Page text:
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ICSs where staffing has grown by a quarter revealed

Published on: 16 May 2024

Several systems have increased their permanent staff numbers by around 25 per cent since the end of 2019 despite reporting large financial deficits, an analysis of official data suggests.

The analysis comes with health systems facing increasing pressure to constrain further staffing growth, and in some cases launching redundancy programmes to reduce headcounts.

Regulators are likely to pay particular attention to systems which have grown substantially and are falling far short of being able to balance their budgets.

Shropshire, Nottinghamshire and the Black Country were among those reporting an increase in their permanent acute, specialist and community headcounts of around a quarter in the four years to 2023, and deficits of more than £100m for the financial year just ended, the data shows.

Between the end of 2011 and 2015, England’s full-time equivalent NHS workforce in England grew by 3 per cent, to just over 1 million. In the next four-year period, to the end of 2019, it grew by 10 per cent, to 1.12 million.

Between the end of 2019 and December 2023, a period that included the pandemic, it grew by around 18 per cent, reaching around 1.33 million.

Elective activity over the same period increased by around 10 per cent, while emergency attendances were roughly flat, raising concerns over productivity.

Systems able to benchmark well with their activity levels have, over the past two years, been more easily able to fend off scrutiny over their workforce growth, due to concerns around waiting lists. But attentions have more recently turned to whether the growth in staffing can be afforded within local financial allocations.

A spokeswoman for the Lincolnshire system, which had the highest growth, said its staffing baseline from 2019 was not one to emulate. But she said the growth over the past four years had enabled significant reductions in agency spending, while the quality of services had improved to the extent its main provider had been released from special measures. The system reported a deficit of £27m last year.

The Nottinghamshire system, which reported a deficit of £114m for 2023-24, said its staffing growth had matched the “immediate and evolving needs of our population”, and assessments would be made of ongoing need. The Black Country, which has also reported a deficit of more than £100m, said it recently put in place “enhanced workforce controls” along with quality impact processes to support a “safe reduction in our headcount where appropriate”.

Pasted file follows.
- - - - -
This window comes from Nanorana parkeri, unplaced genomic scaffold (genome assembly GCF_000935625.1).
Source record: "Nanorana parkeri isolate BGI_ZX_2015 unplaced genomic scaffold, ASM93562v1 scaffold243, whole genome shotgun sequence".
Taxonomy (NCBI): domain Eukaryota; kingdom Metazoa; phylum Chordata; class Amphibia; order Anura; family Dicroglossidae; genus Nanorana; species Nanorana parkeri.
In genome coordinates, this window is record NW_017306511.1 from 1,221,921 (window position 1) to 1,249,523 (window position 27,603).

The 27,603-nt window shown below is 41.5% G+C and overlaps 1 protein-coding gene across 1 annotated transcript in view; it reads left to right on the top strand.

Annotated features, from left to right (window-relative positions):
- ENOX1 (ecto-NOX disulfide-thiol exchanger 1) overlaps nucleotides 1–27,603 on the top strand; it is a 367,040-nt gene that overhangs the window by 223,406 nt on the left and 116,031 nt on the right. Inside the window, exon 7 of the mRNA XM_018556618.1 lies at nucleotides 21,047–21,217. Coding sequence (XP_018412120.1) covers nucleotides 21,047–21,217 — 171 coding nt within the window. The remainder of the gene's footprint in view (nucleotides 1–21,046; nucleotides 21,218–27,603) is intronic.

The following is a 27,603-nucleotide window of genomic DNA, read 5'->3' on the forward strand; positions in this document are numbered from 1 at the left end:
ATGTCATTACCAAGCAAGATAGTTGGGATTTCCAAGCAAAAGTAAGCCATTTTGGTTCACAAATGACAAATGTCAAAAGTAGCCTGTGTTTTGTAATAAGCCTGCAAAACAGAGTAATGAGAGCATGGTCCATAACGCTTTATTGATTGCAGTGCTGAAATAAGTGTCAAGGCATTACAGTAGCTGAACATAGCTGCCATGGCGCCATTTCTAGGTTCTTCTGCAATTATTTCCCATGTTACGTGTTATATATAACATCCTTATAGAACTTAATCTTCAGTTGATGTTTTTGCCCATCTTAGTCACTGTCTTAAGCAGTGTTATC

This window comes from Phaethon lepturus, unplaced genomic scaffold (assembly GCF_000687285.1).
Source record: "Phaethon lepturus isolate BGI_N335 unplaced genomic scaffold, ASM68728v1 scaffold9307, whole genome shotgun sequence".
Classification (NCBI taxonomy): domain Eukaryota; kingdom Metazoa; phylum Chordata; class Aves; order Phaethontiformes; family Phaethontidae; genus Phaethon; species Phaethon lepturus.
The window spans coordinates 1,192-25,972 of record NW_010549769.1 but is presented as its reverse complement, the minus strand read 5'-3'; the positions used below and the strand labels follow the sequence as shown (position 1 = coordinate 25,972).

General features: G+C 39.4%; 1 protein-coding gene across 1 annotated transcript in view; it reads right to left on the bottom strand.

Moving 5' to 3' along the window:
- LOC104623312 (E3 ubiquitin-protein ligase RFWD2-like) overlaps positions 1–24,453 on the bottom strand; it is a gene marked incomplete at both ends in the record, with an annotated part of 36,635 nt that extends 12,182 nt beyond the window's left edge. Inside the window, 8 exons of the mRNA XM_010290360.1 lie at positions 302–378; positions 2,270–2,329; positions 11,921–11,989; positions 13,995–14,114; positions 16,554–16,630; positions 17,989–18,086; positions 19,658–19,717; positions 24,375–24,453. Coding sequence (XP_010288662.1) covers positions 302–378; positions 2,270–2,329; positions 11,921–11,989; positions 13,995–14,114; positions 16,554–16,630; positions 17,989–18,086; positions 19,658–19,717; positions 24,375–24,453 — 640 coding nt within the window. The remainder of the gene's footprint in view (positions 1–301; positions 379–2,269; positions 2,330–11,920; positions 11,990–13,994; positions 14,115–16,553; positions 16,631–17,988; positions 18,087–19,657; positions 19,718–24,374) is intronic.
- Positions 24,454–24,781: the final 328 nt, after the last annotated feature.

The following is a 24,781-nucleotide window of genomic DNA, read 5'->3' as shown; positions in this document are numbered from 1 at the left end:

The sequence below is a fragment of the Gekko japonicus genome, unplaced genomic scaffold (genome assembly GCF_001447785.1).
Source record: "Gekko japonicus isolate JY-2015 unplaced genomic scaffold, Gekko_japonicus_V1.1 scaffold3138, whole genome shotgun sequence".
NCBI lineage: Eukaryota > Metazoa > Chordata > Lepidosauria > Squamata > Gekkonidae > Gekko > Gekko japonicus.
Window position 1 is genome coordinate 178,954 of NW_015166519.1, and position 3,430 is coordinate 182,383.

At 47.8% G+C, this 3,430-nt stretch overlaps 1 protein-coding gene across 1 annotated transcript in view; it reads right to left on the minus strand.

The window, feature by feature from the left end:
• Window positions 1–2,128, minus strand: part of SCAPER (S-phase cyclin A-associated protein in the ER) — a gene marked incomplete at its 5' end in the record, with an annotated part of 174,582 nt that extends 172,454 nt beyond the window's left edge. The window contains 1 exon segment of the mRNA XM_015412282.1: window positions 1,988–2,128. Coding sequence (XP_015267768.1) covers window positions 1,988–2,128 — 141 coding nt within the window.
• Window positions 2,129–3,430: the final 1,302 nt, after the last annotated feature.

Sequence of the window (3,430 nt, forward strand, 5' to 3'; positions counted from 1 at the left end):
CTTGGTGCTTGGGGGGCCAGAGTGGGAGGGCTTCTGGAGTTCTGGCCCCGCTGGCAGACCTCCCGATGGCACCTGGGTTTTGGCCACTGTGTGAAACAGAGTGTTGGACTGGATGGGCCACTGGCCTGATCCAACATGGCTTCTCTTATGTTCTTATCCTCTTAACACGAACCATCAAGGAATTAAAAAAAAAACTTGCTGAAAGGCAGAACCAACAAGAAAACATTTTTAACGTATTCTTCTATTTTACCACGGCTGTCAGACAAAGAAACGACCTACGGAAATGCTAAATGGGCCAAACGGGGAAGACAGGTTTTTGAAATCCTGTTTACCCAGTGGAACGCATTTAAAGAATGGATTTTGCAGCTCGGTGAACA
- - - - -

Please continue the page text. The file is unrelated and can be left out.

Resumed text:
The Shropshire system, where the deficit of £130m last year was the largest relative to its size, said: “Our focus includes finding innovative ways of cost reduction through workforce planning such as flexibility, reducing agency, increasing training and harnessing digital and technological innovations.”

HSJ excluded mental health trusts from the analysis of individual systems, as senior national sources have indicated that growth in this area is deemed to have been necessary and will not receive the same level of scrutiny.

Alex Baylis, deputy director of policy at the King’s Fund think-tank, said ICSs face a “potentially impossible balancing act” between balancing their books and delivering the expected levels. He added: “The long-term workforce plan and targets for improving access require increases in staffing, which is the biggest driver of costs for providers. While at the same time the hard realities of financial management require cash savings.

“For years, the NHS has been in a cycle where it is given an impossible or conflicting set of asks, where unrealistic plans can be submitted, and where a lot of management time at both local and national level is spent negotiating the fallout of this. Improving this situation requires a different relationship between policy and delivery, which is more based on reality than hope, and transparency rather than workarounds.”

Other systems in the table above said their workforce had grown according to population needs, which would continue to be monitored.

NHSE said: “We continue to work with systems to set final plans for 2024-25 which deliver the best possible outcomes for patients from the NHS resources available.”

Healthcare Financial Management Association director of policy and research Emma Knowles said: “Our members are clear that workforce growth over recent years is a consequence of other pressures and it’s those pressures that need to be understood and addressed to achieve financial sustainability….

“Each system will have been considering this – and measures to improve productivity – as part of the delayed planning process.”

She added that workforce growth also “needs to be seen in the context of the NHS having 120,000 vacancies, many of which will be filled by less cost-effective temporary staff, and the NHS Long-Term Workforce Plan, which targets a significant increase in staff over the medium and long term”.